GRANT: Dept. of French and Italian, College of Arts and Science, and the Faculty Development Fund for International Travel, for a trip to Brazil to deliver a paper at an international symposium on Giuseppe Garibaldi, 10-12 Sept. 2008.

GRANT: Dept. of French and Italian, College of Arts and Science, for travel to Europe to present a paper at a symposium in honor of Eduardo Saccone, at the University of Ireland, Cork, 19 May, to present a paper at the AAIS/AATI conference at Giardini Naxos, Sicily, 22 May, and to meet with administrators at the University of Malta to discuss developing ties between our universities to promote Mediterranean Studies, 28 May-3 June 2008.

LANSDOWNE SCHOLAR: I was invited by the University of Victoria in British Columbia, Canada, to be their Lansdowne visiting lecturer for 2007: “A Lansdowne Visitor is a leading scholar . . . with an international reputation who . . . engages in activities of interest to students and faculty of the department where s/he will be based, as well as to other departments in the Humanities, the University, and to the community at large.  Other Lansdowne Visitors to the University have included Saul Bellow, Terry Eagleton, Alan Deyermond, David Lodge, Colin Smith, Toril Moi, Melveen McKendrick, Jean Franco, Amilcare Iannucci, Angelina Muniz-Huberman, Dorothy Severin . . .”  15-19 October 2007.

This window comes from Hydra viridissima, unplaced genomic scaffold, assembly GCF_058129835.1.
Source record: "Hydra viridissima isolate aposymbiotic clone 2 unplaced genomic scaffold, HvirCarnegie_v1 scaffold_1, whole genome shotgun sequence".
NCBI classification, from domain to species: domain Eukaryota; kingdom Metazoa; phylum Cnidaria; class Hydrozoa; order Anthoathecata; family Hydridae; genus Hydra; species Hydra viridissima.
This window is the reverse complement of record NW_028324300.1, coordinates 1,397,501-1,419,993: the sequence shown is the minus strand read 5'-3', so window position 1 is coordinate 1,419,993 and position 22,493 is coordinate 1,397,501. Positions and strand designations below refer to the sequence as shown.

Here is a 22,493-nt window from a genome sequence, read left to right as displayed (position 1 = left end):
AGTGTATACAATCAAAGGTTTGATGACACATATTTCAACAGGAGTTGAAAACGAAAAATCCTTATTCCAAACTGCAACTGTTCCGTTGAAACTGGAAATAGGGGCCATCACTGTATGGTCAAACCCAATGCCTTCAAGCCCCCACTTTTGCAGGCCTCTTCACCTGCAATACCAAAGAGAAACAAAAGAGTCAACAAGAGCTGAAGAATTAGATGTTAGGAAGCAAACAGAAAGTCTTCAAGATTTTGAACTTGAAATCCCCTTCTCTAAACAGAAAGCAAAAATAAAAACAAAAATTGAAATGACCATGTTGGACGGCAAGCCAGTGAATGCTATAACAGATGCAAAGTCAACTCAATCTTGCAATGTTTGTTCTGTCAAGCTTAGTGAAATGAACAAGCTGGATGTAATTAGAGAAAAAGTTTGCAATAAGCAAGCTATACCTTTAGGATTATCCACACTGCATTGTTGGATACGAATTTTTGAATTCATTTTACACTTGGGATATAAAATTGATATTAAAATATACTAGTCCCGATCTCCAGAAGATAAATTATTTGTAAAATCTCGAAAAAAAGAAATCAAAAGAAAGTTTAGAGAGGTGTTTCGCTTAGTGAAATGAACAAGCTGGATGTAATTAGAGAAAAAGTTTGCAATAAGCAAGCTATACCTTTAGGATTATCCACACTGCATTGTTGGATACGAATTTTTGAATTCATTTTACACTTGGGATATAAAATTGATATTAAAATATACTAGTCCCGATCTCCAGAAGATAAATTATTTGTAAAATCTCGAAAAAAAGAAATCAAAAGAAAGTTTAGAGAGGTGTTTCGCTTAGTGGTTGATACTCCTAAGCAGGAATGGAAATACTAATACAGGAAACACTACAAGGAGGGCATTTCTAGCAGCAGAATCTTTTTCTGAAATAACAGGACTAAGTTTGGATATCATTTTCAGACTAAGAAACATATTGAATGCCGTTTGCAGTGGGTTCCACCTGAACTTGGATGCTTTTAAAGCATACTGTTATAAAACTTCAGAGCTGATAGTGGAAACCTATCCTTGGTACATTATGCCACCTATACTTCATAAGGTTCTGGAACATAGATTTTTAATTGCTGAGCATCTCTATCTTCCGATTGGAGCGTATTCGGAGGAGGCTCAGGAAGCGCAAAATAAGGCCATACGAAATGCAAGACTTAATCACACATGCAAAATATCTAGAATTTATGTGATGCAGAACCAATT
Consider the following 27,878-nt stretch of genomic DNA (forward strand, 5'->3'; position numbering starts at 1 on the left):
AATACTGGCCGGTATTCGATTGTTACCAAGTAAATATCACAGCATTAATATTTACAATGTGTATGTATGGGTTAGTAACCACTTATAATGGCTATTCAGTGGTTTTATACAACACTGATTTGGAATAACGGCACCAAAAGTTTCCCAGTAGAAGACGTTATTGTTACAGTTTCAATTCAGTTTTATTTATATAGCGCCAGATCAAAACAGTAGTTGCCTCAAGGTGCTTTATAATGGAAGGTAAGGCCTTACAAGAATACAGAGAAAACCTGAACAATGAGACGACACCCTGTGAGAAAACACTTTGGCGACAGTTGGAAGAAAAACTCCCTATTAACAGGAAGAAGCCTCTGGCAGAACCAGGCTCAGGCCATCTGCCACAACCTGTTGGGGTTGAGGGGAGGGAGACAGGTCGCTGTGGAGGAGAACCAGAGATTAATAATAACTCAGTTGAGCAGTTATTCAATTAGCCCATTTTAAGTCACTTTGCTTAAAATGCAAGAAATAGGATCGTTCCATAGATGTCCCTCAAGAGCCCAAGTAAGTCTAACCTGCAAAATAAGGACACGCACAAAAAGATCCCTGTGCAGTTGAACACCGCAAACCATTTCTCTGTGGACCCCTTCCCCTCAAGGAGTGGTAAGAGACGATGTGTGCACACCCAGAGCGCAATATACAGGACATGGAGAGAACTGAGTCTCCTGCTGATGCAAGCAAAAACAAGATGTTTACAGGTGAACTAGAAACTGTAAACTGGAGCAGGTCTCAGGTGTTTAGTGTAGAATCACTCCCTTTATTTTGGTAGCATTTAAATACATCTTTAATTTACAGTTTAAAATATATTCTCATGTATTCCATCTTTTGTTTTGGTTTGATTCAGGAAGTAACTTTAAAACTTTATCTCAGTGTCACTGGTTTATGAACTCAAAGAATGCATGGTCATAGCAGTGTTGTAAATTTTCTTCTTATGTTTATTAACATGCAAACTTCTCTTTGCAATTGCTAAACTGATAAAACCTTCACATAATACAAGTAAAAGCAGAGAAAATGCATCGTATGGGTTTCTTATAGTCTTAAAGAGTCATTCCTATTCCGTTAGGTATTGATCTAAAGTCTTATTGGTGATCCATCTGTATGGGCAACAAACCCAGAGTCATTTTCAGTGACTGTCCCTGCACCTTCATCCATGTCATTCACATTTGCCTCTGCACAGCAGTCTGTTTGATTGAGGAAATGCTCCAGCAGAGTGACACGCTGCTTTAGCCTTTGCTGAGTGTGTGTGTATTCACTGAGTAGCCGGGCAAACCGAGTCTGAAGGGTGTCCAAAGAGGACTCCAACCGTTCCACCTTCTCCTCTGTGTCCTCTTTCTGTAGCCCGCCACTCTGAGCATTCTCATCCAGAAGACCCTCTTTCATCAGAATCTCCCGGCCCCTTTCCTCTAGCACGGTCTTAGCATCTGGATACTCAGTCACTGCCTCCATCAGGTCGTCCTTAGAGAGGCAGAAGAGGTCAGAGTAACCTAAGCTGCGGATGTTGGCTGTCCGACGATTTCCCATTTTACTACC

BOOK PRESENTATION AND AWARD: of Radici sporadiche, in my hometown, Petrella Tifernina, in the Molise region, with comments by the mayor, Domenico Marinelli; the Assessore alla cultura, Guido Pette; the editor of the series in which the volume appeared, Norberto Lombardi; writer Pietro Corsi; and the main presentation of the volume by renowned literary scholar, Sebastiano Martelli, Professor of Literature at the University of Salerno.  12 Aug. 2007.

QUOTED on the back cover of Italian Cultural Lineages, Jonathan White (Toronto: U Toronto P, 2007)

OUTSTANDING PROFESSOR AWARD, Associated Student Government, Miami University, 26 March 2007.

FULLBRIGHT GRANT, Hampton Fund, OAST grant, with CAS and FRI funds: c. $10,000 to travel on the Silk Road trip, from Xian, China, to Istanbul, Turkey, through Kyrgizstan and Uzbekistan, on a traveling seminar with 14 other MU professors, May 21-July 2, 2006.

GRANT: Havighurst Center: $3000 for lecture series “All Roads Lead to Rome,” as part of the Center’s Silk Road Initiative.  Two of the three speakers in our series, Roberto Dainotto, of Duke U., and Sharon Kinoshita, of UC-Santa Cruz, came in the Fall, 2005.  The third, Bill Granara, Harvard University, in March 2006.